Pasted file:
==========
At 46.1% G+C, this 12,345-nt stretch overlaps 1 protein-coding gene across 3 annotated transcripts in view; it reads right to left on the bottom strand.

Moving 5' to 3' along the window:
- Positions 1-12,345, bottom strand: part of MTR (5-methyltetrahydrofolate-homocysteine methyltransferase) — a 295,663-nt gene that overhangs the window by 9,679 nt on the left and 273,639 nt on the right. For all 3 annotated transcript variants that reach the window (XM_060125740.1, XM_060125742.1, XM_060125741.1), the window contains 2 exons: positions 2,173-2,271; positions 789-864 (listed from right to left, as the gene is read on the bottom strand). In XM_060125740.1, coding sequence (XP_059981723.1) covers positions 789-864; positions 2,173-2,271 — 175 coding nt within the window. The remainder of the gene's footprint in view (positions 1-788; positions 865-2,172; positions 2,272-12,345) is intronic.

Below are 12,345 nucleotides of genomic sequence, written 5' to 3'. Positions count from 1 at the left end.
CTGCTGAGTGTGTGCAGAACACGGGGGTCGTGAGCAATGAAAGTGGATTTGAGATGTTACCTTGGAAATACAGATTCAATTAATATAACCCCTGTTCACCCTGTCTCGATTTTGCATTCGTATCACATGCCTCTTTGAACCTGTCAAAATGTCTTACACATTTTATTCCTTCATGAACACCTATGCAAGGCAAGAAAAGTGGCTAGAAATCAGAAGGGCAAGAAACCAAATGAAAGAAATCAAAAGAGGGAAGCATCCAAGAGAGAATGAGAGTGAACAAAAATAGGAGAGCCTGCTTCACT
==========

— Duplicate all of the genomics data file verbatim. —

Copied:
At 46.1% G+C, this 12,345-nt stretch overlaps 1 protein-coding gene across 3 annotated transcripts in view; it reads right to left on the bottom strand.

Moving 5' to 3' along the window:
- Positions 1-12,345, bottom strand: part of MTR (5-methyltetrahydrofolate-homocysteine methyltransferase) — a 295,663-nt gene that overhangs the window by 9,679 nt on the left and 273,639 nt on the right. For all 3 annotated transcript variants that reach the window (XM_060125740.1, XM_060125742.1, XM_060125741.1), the window contains 2 exons: positions 2,173-2,271; positions 789-864 (listed from right to left, as the gene is read on the bottom strand). In XM_060125740.1, coding sequence (XP_059981723.1) covers positions 789-864; positions 2,173-2,271 — 175 coding nt within the window. The remainder of the gene's footprint in view (positions 1-788; positions 865-2,172; positions 2,272-12,345) is intronic.

Below are 12,345 nucleotides of genomic sequence, written 5' to 3'. Positions count from 1 at the left end.
CTGCTGAGTGTGTGCAGAACACGGGGGTCGTGAGCAATGAAAGTGGATTTGAGATGTTACCTTGGAAATACAGATTCAATTAATATAACCCCTGTTCACCCTGTCTCGATTTTGCATTCGTATCACATGCCTCTTTGAACCTGTCAAAATGTCTTACACATTTTATTCCTTCATGAACACCTATGCAAGGCAAGAAAAGTGGCTAGAAATCAGAAGGGCAAGAAACCAAATGAAAGAAATCAAAAGAGGGAAGCATCCAAGAGAGAATGAGAGTGAACAAAAATAGGAGAGCCTGCTTCACT